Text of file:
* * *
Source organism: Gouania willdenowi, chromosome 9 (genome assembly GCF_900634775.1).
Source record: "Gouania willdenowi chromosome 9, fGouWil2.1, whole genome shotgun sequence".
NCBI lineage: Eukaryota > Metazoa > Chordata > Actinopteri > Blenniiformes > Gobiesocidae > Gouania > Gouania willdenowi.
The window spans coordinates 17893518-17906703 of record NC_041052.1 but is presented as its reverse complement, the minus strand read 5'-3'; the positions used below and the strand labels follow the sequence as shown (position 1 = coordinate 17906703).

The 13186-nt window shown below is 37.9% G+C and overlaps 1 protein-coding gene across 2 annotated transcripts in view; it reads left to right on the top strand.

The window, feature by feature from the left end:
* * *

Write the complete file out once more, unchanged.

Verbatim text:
Source organism: Gouania willdenowi, chromosome 9 (genome assembly GCF_900634775.1).
Source record: "Gouania willdenowi chromosome 9, fGouWil2.1, whole genome shotgun sequence".
NCBI lineage: Eukaryota > Metazoa > Chordata > Actinopteri > Blenniiformes > Gobiesocidae > Gouania > Gouania willdenowi.
The window spans coordinates 17893518-17906703 of record NC_041052.1 but is presented as its reverse complement, the minus strand read 5'-3'; the positions used below and the strand labels follow the sequence as shown (position 1 = coordinate 17906703).

The 13186-nt window shown below is 37.9% G+C and overlaps 1 protein-coding gene across 2 annotated transcripts in view; it reads left to right on the top strand.

The window, feature by feature from the left end: